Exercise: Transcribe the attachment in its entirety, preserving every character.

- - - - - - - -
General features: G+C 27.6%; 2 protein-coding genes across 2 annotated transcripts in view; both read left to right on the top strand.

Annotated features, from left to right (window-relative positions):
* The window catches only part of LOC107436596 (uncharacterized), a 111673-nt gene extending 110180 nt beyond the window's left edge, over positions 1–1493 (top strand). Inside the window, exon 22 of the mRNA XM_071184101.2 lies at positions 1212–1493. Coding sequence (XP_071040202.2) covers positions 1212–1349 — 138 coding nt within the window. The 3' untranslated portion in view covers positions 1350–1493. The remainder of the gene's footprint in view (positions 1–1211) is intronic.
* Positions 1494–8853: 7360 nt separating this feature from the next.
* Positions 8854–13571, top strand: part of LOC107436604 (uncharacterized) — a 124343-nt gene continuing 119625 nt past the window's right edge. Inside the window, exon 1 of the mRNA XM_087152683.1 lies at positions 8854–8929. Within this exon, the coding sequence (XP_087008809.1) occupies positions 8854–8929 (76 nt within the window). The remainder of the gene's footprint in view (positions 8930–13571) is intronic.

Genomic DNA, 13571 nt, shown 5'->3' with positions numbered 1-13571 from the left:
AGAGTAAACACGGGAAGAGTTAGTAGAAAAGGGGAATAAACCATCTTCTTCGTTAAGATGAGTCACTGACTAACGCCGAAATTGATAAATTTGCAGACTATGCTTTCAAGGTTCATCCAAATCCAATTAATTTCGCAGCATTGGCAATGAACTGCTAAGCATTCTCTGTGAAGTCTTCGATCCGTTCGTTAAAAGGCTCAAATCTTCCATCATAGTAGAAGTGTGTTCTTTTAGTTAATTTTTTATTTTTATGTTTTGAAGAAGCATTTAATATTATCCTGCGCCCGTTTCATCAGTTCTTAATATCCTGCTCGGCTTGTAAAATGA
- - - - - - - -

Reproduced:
General features: G+C 27.6%; 2 protein-coding genes across 2 annotated transcripts in view; both read left to right on the top strand.

Annotated features, from left to right (window-relative positions):
* The window catches only part of LOC107436596 (uncharacterized), a 111673-nt gene extending 110180 nt beyond the window's left edge, over positions 1–1493 (top strand). Inside the window, exon 22 of the mRNA XM_071184101.2 lies at positions 1212–1493. Coding sequence (XP_071040202.2) covers positions 1212–1349 — 138 coding nt within the window. The 3' untranslated portion in view covers positions 1350–1493. The remainder of the gene's footprint in view (positions 1–1211) is intronic.
* Positions 1494–8853: 7360 nt separating this feature from the next.
* Positions 8854–13571, top strand: part of LOC107436604 (uncharacterized) — a 124343-nt gene continuing 119625 nt past the window's right edge. Inside the window, exon 1 of the mRNA XM_087152683.1 lies at positions 8854–8929. Within this exon, the coding sequence (XP_087008809.1) occupies positions 8854–8929 (76 nt within the window). The remainder of the gene's footprint in view (positions 8930–13571) is intronic.

Genomic DNA, 13571 nt, shown 5'->3' with positions numbered 1-13571 from the left:
AGAGTAAACACGGGAAGAGTTAGTAGAAAAGGGGAATAAACCATCTTCTTCGTTAAGATGAGTCACTGACTAACGCCGAAATTGATAAATTTGCAGACTATGCTTTCAAGGTTCATCCAAATCCAATTAATTTCGCAGCATTGGCAATGAACTGCTAAGCATTCTCTGTGAAGTCTTCGATCCGTTCGTTAAAAGGCTCAAATCTTCCATCATAGTAGAAGTGTGTTCTTTTAGTTAATTTTTTATTTTTATGTTTTGAAGAAGCATTTAATATTATCCTGCGCCCGTTTCATCAGTTCTTAATATCCTGCTCGGCTTGTAAAATGA